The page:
The handlebar attaches to the stem with four bolts.
The throttle is on the right…
… And the brake is on the left.
There’s also a mechanical bell on the left. Thing!
Hand grips are comfortable rubbery material.
I was surprised to find a USB charging port on the back of the TurboAnt M10 Lite Scooter’s handlebar assembly. I think trying to hold a phone or using headphones while riding a scooter is a “few fries short of a happy meal” crazy. I suppose if the phone is pocketed, charging while on the scooter would be okay provided the cord doesn’t get in the way.
When it came time to attach the spanner screw that connects the stem latch, it was not found with the other hardware. Thankfully, it was found at the bottom of the box. This is lucky because there were a few holes in the cardboard and they could have ended their journey being swept out of the back of a delivery van. Without these parts, finishing assembly would not have been possible. Hey, TurboAnt, as a suggestion, maybe put these parts in the bag with the other hardware.
Once I found the screw (and used my tools), the stem assembled easily.
Four more bolts join the mudguard to the deck.
TurboAnt provides plugs for the mudguard screw recesses for a nicely finished look.
The stem folds down for storage. Wires and cables are reinforced to prevent damage.
The hook on the handlebar engages with a rubber latch on the mudguard to hold the stem in place, but I’m sorry to say it’s not very secure. Carrying or storing the TurboAnt M10 Lite Scooter with only this holding the scooter’s weight would make me nervous. It works, but I’m afraid the scooter would be destined for a tumble to rely on it.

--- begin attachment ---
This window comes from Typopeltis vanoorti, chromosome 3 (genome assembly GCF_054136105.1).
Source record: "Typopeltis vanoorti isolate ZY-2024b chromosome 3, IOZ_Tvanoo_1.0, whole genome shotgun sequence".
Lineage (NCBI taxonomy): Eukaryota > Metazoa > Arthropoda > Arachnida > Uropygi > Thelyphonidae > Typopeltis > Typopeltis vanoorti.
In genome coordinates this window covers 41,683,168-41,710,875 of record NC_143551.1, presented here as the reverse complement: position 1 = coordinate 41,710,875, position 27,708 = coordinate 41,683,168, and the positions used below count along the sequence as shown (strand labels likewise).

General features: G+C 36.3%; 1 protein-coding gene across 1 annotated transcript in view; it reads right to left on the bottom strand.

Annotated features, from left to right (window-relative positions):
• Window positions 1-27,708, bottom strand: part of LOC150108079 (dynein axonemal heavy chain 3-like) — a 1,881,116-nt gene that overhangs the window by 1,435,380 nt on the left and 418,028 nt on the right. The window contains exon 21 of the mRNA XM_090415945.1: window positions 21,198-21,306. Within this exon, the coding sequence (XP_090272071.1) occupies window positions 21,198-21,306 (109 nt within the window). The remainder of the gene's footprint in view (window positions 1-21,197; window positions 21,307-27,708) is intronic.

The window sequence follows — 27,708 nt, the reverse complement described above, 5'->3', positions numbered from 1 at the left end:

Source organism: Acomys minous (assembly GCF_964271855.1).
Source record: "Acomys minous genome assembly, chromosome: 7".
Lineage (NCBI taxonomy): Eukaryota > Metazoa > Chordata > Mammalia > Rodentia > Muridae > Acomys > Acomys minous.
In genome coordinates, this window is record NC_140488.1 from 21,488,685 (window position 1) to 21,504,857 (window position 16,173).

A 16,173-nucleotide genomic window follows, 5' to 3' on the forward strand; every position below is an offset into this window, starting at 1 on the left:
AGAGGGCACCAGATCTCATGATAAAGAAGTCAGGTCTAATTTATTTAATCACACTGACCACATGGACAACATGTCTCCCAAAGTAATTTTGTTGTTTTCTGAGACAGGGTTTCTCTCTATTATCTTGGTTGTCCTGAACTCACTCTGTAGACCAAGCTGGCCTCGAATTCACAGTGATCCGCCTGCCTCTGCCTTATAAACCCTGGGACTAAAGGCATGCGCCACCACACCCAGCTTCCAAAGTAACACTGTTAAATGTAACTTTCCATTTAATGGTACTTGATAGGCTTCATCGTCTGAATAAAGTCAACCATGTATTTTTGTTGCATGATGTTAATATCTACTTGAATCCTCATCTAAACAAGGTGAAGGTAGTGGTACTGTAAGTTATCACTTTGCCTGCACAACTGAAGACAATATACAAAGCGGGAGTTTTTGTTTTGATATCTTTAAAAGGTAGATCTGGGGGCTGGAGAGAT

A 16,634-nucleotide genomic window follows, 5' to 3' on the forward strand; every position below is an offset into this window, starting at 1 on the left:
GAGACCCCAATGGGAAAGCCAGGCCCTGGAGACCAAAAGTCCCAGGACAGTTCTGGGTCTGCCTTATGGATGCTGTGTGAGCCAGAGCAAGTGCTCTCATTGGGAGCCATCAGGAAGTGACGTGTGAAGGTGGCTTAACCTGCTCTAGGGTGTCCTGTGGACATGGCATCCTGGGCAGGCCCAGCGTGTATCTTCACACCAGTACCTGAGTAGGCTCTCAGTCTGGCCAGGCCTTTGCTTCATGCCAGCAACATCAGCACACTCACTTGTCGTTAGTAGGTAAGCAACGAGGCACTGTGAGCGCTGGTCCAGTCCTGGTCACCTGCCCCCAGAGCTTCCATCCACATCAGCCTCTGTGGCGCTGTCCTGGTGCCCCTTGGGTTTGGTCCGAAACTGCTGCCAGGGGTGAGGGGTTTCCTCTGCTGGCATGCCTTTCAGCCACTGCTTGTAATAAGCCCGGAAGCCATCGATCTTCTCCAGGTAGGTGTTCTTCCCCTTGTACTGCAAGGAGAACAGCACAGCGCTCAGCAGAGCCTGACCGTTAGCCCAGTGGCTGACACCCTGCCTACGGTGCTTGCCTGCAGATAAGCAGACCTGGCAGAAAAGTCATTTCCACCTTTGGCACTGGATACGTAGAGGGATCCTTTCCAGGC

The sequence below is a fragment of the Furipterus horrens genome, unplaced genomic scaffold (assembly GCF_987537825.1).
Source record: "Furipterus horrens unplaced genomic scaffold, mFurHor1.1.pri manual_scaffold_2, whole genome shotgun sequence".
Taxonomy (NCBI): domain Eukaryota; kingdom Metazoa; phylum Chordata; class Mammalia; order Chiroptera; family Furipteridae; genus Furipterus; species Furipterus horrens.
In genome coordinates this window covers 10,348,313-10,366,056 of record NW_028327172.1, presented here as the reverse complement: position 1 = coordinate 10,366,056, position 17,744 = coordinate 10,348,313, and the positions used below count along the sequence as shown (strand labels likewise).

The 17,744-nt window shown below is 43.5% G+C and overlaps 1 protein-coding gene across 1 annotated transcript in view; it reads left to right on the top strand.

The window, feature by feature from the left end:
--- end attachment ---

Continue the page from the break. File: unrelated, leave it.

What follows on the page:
The deck is wide and stable.
There’s a kickstand on the left side. It folds easily and dependably keeps the scooter upright.
Tires are pneumatic and should be inflated to 40-45PSI. TurboAnt includes an adapter to make it easier.
When in the upright position, the stem lock safety latch should be engaged. It’s a good idea to double check before going for a ride.
Following assembly, the battery should be charged. The power supply is similar to the laptop power bricks we all know and love. The cord is two-lobed style and fits snugly into the charger.
The power supply input is connected to a port located under a rubber cover. Don’t forget to close the cover before riding to prevent the road’s crud from getting inside. Charging takes about five hours. There’s an LED on the power brick that changes from red to green when charging is complete. I would have liked to see an indicator onboard. After charging, it’ll operate up to an impressive 15-1/2 miles! Wahoo!
It’s worth noting that at cold temperatures, the operating range can be cut in half so please plan your forays accordingly. If that does happen, it’s comforting to know that the TurboAnt M10 Lite Scooter will fit in almost any trunk and most public transit will allow scooters to be carried on buses.
To turn on the scooter, hold the power button for one second. The LED display indicates the battery status with bars to the left and right of the speedometer. The motor icon illuminates when propulsion power is available.